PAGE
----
This example shows how to develop S60 UI applications similar to the native “Settings” application available on every S60 device. This application was chosen because it has different views and uses tabs and a main view to switch between them. The example is based on the S60 UI view architecture.
The article discusses the view architecture and other architectures that can be used to develop UI applications. The example was developed using the Carbide S60 UI design. This article also gives some tips on using this tool.
This snippet can be self-signed.
This example requires using Carbide UI Design.
There are three UI architecture options for developing applications: the traditional Symbian OS architecture, the S60 view architecture, and the dialog-based architecture.
An architecture where most parts of the views are dialogs. In these cases multi-page dialogs act as multiple views.
- Content and layout can be changed in the resource file without rebuilding the C++ code.
If you want to read a file and display that on alert screen the following code snippet will do that for you.
TInt retRd=fileRd.Open(fSessionRd, _L("C:\\testFile.txt"), EFileRead);
At first you have to include
Which links against efsrv.lib
Then try the code snippet Continue reading
By now you’ve probably seen Google “do a barrel roll”. If you haven’t, head over to google.com and enter “Do a barrel roll”. What? You’re using IE? Ok, well then no tricks for you. I suggest Chrome. For the rest of us, Google’s page does a nice little in-place spin. When you saw it you may have thought “How the heck did they pull that off?” or maybe you said “Since when does google use flash?” or possibly “I feel the need… …the need for speed!”. The answer to the first question is easy. I’ll show you how they did it: Continue reading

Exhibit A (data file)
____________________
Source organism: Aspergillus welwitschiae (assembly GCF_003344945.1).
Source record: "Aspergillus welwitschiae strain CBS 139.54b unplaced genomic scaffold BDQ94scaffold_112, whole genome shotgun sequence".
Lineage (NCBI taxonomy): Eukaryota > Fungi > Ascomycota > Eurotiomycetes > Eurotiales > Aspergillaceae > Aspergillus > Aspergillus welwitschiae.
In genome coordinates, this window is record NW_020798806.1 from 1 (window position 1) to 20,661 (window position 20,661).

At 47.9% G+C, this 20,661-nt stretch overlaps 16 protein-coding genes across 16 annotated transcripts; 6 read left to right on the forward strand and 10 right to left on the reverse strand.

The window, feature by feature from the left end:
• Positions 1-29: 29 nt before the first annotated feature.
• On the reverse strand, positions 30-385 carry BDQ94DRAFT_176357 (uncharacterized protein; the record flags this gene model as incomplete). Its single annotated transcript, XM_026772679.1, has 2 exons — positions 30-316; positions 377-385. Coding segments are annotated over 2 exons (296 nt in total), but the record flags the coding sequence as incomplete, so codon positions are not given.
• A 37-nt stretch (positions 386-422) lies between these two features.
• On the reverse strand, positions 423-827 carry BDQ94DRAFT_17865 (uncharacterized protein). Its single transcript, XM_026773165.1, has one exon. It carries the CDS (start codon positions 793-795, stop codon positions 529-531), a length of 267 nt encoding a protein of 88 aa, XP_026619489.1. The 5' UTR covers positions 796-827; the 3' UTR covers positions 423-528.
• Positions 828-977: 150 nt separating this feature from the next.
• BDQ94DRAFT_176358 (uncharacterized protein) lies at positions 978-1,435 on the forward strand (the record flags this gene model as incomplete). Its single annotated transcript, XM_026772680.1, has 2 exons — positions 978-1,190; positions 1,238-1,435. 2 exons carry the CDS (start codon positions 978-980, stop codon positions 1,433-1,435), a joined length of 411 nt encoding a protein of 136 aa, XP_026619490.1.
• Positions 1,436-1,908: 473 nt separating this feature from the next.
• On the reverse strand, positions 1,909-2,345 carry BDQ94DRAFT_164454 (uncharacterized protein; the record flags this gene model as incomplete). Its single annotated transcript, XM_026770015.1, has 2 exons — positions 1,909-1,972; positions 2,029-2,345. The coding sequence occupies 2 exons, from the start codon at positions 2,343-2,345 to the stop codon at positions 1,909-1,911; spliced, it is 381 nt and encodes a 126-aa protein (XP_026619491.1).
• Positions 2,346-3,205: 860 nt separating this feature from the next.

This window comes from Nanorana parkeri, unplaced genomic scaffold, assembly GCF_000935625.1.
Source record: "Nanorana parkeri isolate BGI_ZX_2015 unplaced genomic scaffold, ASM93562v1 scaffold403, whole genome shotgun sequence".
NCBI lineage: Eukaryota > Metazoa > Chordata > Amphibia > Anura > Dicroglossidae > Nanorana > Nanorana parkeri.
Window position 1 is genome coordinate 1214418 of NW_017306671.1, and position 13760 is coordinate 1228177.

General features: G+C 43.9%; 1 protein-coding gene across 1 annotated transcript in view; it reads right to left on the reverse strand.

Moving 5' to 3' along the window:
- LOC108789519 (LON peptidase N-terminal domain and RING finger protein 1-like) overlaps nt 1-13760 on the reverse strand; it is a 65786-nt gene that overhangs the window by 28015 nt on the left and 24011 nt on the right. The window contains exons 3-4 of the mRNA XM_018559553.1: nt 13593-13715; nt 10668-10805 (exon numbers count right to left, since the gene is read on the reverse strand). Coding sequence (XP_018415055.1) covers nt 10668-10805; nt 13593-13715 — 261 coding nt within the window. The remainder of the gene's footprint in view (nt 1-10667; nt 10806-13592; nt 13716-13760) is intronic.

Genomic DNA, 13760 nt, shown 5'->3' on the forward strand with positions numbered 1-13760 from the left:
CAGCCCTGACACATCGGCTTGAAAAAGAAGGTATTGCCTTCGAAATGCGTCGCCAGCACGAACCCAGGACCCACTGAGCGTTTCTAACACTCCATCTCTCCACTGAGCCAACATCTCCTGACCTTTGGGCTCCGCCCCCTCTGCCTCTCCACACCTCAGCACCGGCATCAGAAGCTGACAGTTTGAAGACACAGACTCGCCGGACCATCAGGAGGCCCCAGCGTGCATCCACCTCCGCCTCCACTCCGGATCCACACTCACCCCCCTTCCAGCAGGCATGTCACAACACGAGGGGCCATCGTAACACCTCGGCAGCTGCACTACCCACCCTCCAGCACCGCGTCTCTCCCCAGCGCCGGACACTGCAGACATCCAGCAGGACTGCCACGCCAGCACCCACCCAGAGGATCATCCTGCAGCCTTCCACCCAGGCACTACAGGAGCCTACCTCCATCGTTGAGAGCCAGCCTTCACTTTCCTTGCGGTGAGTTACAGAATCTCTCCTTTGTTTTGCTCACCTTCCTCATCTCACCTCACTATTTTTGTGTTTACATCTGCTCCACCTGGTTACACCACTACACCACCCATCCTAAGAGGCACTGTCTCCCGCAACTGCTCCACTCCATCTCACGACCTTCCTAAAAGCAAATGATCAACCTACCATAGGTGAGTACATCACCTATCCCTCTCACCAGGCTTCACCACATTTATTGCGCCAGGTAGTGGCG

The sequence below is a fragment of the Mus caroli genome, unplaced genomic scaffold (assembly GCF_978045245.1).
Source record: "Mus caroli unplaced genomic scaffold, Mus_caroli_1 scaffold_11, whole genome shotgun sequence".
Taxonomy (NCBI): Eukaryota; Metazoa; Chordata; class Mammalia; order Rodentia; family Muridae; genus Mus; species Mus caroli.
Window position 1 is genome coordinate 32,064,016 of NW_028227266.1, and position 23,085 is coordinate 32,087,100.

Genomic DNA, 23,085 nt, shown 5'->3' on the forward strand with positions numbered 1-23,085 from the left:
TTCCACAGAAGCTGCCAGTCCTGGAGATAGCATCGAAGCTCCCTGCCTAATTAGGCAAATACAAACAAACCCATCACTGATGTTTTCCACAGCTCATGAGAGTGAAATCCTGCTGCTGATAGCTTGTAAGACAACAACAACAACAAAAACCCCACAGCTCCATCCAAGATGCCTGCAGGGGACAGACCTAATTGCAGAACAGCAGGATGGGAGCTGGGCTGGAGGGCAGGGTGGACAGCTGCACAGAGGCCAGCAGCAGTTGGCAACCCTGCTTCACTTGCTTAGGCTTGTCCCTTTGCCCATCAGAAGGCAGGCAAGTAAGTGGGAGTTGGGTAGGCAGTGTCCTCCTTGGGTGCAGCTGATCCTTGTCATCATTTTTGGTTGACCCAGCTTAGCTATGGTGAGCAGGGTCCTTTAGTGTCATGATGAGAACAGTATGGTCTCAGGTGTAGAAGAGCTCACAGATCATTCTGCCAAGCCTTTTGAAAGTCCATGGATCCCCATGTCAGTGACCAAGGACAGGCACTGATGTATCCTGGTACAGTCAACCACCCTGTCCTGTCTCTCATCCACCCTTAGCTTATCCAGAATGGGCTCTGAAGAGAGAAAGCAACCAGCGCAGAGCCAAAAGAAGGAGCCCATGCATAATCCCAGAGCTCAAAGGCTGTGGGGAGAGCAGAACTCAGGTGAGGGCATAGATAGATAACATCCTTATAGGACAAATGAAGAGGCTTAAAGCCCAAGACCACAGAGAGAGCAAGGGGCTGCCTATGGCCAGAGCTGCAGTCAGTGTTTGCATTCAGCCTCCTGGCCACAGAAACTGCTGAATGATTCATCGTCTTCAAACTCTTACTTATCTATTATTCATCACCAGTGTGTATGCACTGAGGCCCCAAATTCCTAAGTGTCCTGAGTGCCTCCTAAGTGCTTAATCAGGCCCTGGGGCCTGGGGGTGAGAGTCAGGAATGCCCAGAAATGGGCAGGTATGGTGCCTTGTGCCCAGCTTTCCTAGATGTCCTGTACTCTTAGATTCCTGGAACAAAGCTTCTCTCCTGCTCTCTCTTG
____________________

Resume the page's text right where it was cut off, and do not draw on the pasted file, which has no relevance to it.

A successful software engineer knows and uses design patterns, actively refactors code, writes unit tests and religiously seeks simplicity. Beyond the basic methods, there are concepts that good software engineers know about. These transcend programming languages and projects – they are not design patterns, but rather broad areas that you need to be familiar with. The top 10 concepts are:
- Conventions and Templates
- Algorithmic Complexity
- Cloud Computing
- Relational Databases
10. Relational Databases
Relational Databases have recently been getting a bad name because they cannot scale well to support massive web services. Yet this was one of the most fundamental achievements in computing that has carried us for two decades and will remain for a long time. Relational databases are excellent for order management systems, corporate databases and P&L data.
At the core of the relational database is the concept of representing information in records. Each record is added to a table, which defines the type of information. The database offers a way to search the records using a query language, nowadays SQL. The database offers a way to correlate information from multiple tables.
The technique of data normalization is about correct ways of partitioning the data among tables to minimize data redundancy and maximize the speed of retrieval.
With the rise of hacking and data sensitivity, the security is paramount. Security is a broad topic that includes authentication, authorization, and information transmission.
Authentication is about verifying user identity. A typical website prompts for a password. The authentication typically happens over SSL (secure socket layer), a way to transmit encrypted information over HTTP. Authorization is about permissions and is important in corporate systems, particularly those that define workflows. The recently developed OAuthprotocol helps web services to enable users to open access to their private information. This is how Flickr permits access to individual photos or data sets.
Another security area is network protection. This concerns operating systems, configuration and monitoring to thwart hackers. Not only network is vulnerable, any piece of software is. Firefox browser, marketed as the most secure, has to patch the code continuously. To write secure code for your system requires understanding specifics and potential problems. Continue reading